People forget what you say and forget what you do, but they’ll always remember how you made them feel

Stephen’s Story

mid shot of Stephen sailing yacht on the open water

The world can be a lonely place if you are perceived as “different” in some way. A bad experience stays with a person, which is why I feel so passionately about advocating for inclusion across the sailing and boating world.

I first had the opportunity to try kayaking and sailing as a child with my school; it was a profound experience. I'm not a competitive sailor, so getting on the water for me is a way of enjoying the outdoors and watching the amazing wildlife we’re lucky enough to witness. 

mid shot Stephen posing in front of moored yacht

Enjoy the freedom of being on the water

Being an active bystander to me is about not putting people into boxes, allowing people to feel safe to be themselves, and gently challenging anything that you don’t feel is right. We all stumble over language occasionally, but ultimately, it’s about our intent to treat people equally and celebrating differences.

I have several family and friends who are LGBTQIA+, and it saddens me when inadvertently, they can be made to feel less welcome than they ought to be. I think being an active bystander means being mindful of who is in the room and challenging, at the time or shortly after, language or behaviour which isn’t inclusive of everyone. Everybody needs to be able to enjoy the freedom of being on the water and be welcome to play an equally valid role without discrimination. 

Feel safe to be yourself

For me, celebrating Pride is about recognising the profound changes that have happened across the world in recent years. I can remember a time when who you choose to love could result in a criminal record. The continual changes that we see in support of the LGBTQIA+ community across the UK reaffirm that it’s increasingly safe to be the true you.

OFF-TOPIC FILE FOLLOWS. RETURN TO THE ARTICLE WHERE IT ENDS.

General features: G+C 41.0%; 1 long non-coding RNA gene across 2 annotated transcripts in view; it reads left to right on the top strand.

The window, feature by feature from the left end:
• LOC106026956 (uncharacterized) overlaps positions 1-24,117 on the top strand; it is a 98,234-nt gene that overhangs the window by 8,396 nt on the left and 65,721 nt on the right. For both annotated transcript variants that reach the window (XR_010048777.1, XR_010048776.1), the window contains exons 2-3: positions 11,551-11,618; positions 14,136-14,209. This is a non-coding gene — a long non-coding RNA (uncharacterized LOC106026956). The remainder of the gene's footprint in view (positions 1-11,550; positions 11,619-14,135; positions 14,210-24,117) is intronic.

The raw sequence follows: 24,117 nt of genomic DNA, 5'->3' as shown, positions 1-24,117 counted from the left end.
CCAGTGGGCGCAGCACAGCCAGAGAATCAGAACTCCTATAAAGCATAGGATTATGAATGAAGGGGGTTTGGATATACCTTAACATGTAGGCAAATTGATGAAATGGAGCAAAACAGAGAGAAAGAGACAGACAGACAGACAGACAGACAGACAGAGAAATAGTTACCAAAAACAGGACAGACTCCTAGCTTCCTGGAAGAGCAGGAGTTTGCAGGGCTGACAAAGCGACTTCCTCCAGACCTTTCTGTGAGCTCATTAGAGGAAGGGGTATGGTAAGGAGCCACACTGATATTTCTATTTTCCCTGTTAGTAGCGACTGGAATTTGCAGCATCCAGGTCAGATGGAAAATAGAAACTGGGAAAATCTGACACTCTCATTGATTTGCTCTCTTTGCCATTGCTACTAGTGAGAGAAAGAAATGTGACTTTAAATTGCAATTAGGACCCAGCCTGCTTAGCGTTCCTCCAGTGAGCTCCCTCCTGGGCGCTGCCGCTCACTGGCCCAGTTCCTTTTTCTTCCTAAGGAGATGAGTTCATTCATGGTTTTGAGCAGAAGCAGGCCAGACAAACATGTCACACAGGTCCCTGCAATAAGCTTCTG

I would like to see more clubs and centres visually demonstrating their aspiration to be as inclusive as possible in ways they feel comfortable, for example displaying a progressive flag. These aren’t tokenism gestures, they send a clear message that ‘We recognise LGBTQIA+ people here and you're welcome.’ The language that is used on club websites, adverts, and leaflets are also indicative – those first impressions make a huge difference. Clubs and centres can become better supported and more relevant by asking their local communities, beyond their existing membership, what would make them feel welcome and listen to what they have to say. Inclusivity is not just about words or flags, but about how you make people feel.

mid shot of Stephen waving while on sailing yacht

The RYA is listening

If someone is reading this who is LGBTQIA+ and is considering joining a club or centre I would say that you are supported, the RYA is listening, and they want everyone to feel safe to be themselves. Each club, centre, and association will be different, but it’s about finding the place that feels right for you, and those places are out there.